Let’s hear it for a female leads who are complex human beings!

In a sea of one-liner dropping, two dimensional approximations of female empowerment that too many authors in this genre have been trying to pass off as women for decades, a real, complex female lead is a rare find. Not for a lack of looking. I’ve been searching like a one-woman archaeological expedition pickaxe and shovel in hand, digging through this genre for decades trying to find one and have come up empty handed more often than not.

Ree is funny, flawed, relatable and best of all authentically geeky. It never feels forced or affect. She isn’t just a pretty girl in glasses regurgitating famous lines from Star Wars and Buffy the Vampire Slayer. In fact, everything about Ree is real and natural. Underwood never has to tell us she is strong, because the story itself runs her through the ringer and she comes through with banners flying.

Geekomancy is a heroes journey with a woman (finally) front and center. Ree faces all the challenges, terror and trials befitting classic heroes, but never once did I feel the story was tailored to her gender. No dumbing down (in fact, quite the opposite for the non-geeky reader), no emphasis on her hair, clothes or makeup. In fact, I’m not even sure she wears any make up, because I was too busy falling in love with her personality.

Despite the strange world and circumstances she’s plunged into Ree handles every situations with a very believeable grain of salt. She’s rational, intelligent and sarcastic as hell. Though, her sarcasm and snarky comments never come off as flippant, but rather as a realistic coping mechanism we all might use when faced with the frightening reality that Trolls or Demons are real. Plus her jokes are actually funny. I laughed out loud more than once.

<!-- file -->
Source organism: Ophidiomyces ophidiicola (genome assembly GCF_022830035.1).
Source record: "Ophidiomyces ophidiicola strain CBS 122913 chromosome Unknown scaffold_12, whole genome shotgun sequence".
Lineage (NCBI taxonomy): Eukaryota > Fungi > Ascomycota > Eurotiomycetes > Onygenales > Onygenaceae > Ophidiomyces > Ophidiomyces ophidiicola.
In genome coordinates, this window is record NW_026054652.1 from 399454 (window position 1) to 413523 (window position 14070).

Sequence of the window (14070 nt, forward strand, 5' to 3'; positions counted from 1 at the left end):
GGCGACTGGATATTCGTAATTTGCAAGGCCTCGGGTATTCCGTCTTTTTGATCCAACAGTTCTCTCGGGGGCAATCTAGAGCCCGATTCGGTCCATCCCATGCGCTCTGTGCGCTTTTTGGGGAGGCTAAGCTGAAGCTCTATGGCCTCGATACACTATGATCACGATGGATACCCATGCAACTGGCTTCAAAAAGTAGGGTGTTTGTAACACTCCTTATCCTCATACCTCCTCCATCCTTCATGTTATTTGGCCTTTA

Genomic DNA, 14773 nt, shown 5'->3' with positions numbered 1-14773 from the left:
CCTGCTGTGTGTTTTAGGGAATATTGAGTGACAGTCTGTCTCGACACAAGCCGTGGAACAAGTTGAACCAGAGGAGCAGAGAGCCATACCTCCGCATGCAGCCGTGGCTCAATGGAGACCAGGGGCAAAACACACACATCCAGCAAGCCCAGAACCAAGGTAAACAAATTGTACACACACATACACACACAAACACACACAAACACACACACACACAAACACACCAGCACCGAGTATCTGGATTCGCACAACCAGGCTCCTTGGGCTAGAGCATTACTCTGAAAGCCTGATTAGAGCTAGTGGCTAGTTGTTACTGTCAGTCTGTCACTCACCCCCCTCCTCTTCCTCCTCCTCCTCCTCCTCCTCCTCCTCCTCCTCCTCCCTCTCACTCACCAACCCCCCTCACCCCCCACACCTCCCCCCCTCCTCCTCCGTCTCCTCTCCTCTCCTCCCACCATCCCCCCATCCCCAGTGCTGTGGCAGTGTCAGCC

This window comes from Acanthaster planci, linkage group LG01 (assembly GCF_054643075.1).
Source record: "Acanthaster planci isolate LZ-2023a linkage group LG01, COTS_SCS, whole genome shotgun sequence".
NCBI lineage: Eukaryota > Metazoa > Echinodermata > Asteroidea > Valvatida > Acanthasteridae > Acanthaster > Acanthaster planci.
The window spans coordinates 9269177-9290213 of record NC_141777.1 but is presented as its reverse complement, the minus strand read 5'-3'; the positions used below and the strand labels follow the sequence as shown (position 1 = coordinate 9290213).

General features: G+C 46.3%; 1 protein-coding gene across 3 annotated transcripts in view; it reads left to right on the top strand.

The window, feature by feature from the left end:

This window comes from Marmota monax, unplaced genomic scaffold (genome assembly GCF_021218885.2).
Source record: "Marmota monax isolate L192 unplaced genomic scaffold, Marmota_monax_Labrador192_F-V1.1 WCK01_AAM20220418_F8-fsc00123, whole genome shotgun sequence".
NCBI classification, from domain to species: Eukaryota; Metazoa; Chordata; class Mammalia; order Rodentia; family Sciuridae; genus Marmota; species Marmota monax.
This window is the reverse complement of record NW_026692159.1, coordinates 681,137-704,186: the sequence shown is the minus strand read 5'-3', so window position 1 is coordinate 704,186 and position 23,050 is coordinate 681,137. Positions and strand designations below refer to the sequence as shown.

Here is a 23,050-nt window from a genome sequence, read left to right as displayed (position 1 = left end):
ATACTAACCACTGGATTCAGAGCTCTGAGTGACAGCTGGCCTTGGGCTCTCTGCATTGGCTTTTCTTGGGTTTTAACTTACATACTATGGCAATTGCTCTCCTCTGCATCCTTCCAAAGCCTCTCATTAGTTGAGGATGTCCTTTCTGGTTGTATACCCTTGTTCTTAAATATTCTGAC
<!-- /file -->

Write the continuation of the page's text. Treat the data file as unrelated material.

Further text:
Sweet baby Jebus, Ree is the kind of heroine I’ve dreamed of reading about. One who I could show to my fourteen year old, extremely geeky, female cousins and say “Look, she’s just like you and she’s a hero, not the hero’s girlfriend.”

All right, I set down my fangirl pom poms for two seconds to actually talk about the story, because it is fantastic.

Underwood created a reality that is just slightly to the left of the one we know. A world where every tiny scrap of geek culture has real tangible power and can be used as weapons in a shadowy war happening right under our noses. There is no nerdy stone left unturned in this story. I went dizzy from listing the movies, tv shows, games, and various other geeky pursuits that were referenced in this novel. Some were even new to me.

Despite all this nerdtastic name dropping, we never get pulled out of the story. Quite the contrary actually. With each new reference the magic of this world unfurls a little more, giving it depth and heart. It’s the kind of world dreamed about as a kid. Where a Magic: The Gather card can save your life. Where you can download the skills of your favorite characters just by watching a few scenes of a movie. Where a true believer could actually become a Jedi knight, and even a nerdy barista can become a hero.

I was very surprised by how deeply this book affected me. It is after all a fun, fictional adventure and wonderful tribute to geek culture, but more than that it is a very real story of a woman coming into her own power. I think that is something that I’ve been yearning to read from the moment I first learned how to read.
Ksenia Solo of Lost Girl is my choice for Ree.

I would recommend this book to fans of Buffy the Vampire Slayer (or anything by Joss Whedon really), Doctor Who, The Dresden Files, and strong female leads.

Where to buy it: Amazon, Barnes & Noble, iTunes, Kobo
Michael R Underwood's official site

Thursday, May 23, 2013

Fan Fiction a GoGo: A Quick Guide to Reading FanFic on Handheld Devices

Reading Fan Fiction on the go...
Many fan fiction readers, like myself, want quick and convenient access to our favorite stories, no matter the genre, fandom or the handheld device we use. You would think, with the growing availability of ereaders and smart phones, we shouldn't have to work so hard to read the fan fiction we love.

I’ve compiled a quick list of various options, old and new, available to help my fellow fan fic lovers navigate the choppy waters of reading fan fiction in this new age of handheld devices.

Old School to New School
In the days long before ereaders and cellphones (aka the age of the dinosaurs), we had to do the ol' copy and paste to transfer text into a word processing document. You can save it to read on your computer, or print to read hard copy. I had a friend who literally had an entire bookcase filled with three-ring binders filled with printed out fan fics. It was her fandom library and it was kind of awesome.